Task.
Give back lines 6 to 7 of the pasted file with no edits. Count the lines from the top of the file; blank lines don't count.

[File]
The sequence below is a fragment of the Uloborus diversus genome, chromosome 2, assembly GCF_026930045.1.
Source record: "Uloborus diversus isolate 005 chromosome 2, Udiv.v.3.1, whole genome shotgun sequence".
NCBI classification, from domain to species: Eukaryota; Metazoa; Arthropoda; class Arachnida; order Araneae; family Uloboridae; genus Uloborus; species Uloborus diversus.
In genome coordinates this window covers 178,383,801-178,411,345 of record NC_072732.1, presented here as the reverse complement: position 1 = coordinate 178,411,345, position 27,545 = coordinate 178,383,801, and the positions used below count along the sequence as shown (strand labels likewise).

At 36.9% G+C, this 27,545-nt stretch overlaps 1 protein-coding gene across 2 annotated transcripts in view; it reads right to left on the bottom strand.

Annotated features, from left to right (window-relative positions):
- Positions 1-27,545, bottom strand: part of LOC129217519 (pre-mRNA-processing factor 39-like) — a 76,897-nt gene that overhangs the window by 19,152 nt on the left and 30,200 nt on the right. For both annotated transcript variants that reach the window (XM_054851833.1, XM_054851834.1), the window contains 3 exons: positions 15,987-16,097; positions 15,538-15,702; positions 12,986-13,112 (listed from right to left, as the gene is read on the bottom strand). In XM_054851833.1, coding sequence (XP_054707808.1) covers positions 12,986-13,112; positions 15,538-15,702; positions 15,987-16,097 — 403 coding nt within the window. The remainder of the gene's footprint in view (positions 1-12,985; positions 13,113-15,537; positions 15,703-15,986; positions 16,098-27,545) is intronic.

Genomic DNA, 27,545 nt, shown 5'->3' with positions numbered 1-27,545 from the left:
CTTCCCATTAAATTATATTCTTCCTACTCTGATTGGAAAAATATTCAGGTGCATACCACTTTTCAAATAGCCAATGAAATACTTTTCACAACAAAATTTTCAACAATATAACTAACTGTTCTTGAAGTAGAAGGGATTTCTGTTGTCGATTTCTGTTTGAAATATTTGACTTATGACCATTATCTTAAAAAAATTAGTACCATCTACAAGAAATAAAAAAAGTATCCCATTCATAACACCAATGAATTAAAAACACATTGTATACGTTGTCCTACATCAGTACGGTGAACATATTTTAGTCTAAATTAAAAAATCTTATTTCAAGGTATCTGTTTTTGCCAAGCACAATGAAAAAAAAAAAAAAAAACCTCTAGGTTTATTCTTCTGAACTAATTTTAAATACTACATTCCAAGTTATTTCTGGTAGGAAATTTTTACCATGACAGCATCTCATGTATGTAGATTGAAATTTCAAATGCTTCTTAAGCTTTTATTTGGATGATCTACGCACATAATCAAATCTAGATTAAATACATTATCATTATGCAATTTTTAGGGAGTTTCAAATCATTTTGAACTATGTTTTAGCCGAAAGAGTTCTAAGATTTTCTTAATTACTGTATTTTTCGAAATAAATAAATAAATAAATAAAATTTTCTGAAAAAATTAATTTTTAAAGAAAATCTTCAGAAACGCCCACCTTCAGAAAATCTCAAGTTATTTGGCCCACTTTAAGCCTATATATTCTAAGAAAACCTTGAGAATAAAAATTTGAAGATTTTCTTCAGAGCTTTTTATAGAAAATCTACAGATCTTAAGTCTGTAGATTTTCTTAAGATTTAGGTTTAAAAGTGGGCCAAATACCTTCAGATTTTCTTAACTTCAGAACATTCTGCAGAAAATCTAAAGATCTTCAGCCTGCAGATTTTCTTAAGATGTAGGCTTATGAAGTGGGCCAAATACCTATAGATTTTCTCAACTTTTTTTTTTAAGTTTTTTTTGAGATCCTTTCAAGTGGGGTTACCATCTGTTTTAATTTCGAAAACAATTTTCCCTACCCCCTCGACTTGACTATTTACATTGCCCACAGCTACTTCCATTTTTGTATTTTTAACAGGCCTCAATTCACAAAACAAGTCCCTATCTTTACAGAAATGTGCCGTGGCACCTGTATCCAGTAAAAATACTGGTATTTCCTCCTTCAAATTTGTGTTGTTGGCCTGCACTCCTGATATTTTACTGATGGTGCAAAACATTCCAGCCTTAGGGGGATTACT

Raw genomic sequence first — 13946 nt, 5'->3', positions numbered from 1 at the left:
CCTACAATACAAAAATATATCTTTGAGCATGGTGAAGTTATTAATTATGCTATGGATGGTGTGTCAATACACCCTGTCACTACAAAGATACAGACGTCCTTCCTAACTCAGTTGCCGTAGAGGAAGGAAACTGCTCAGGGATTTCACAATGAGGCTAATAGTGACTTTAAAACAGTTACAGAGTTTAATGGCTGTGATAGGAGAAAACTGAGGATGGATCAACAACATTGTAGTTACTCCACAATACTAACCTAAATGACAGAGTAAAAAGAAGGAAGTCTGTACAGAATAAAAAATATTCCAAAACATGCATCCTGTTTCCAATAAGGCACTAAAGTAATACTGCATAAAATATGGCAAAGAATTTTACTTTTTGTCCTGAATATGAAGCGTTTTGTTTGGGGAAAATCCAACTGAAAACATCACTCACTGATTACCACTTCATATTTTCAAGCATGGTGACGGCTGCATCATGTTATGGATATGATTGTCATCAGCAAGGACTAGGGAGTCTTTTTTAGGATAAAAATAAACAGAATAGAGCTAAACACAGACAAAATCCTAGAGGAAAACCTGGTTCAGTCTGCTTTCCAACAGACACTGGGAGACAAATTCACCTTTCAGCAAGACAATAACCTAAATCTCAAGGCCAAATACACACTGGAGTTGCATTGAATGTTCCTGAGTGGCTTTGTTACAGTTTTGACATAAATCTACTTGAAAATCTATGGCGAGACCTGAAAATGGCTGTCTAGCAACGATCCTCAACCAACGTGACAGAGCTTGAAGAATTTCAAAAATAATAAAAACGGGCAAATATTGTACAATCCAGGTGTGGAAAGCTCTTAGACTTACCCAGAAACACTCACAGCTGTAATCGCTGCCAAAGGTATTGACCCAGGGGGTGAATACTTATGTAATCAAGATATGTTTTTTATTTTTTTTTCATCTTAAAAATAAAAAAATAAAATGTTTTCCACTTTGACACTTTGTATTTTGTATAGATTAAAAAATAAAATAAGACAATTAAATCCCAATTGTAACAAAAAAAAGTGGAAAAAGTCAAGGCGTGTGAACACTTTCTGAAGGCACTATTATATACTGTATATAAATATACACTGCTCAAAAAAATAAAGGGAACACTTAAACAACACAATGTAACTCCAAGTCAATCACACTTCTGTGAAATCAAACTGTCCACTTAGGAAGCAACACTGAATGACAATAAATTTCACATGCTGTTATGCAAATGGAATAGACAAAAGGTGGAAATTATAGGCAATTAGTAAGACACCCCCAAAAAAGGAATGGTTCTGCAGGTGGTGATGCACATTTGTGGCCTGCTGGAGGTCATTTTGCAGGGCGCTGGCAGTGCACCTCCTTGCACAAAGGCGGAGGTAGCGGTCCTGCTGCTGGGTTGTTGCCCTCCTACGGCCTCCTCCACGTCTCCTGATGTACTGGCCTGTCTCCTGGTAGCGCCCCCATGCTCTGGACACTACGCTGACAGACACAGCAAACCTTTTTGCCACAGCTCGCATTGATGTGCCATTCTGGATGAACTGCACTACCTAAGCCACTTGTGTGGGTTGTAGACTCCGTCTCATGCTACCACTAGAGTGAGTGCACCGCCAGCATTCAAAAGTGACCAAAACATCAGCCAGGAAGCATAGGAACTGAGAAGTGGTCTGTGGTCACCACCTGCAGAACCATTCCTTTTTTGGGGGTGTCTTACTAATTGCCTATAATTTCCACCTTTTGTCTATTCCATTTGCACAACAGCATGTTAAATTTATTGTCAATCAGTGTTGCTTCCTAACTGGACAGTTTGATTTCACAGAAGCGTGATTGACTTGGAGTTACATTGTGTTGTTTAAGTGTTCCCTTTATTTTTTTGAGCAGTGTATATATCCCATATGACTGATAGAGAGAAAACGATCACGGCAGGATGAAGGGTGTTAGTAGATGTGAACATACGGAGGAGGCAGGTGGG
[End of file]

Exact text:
Annotated features, from left to right (window-relative positions):
- Positions 1-27,545, bottom strand: part of LOC129217519 (pre-mRNA-processing factor 39-like) — a 76,897-nt gene that overhangs the window by 19,152 nt on the left and 30,200 nt on the right. For both annotated transcript variants that reach the window (XM_054851833.1, XM_054851834.1), the window contains 3 exons: positions 15,987-16,097; positions 15,538-15,702; positions 12,986-13,112 (listed from right to left, as the gene is read on the bottom strand). In XM_054851833.1, coding sequence (XP_054707808.1) covers positions 12,986-13,112; positions 15,538-15,702; positions 15,987-16,097 — 403 coding nt within the window. The remainder of the gene's footprint in view (positions 1-12,985; positions 13,113-15,537; positions 15,703-15,986; positions 16,098-27,545) is intronic.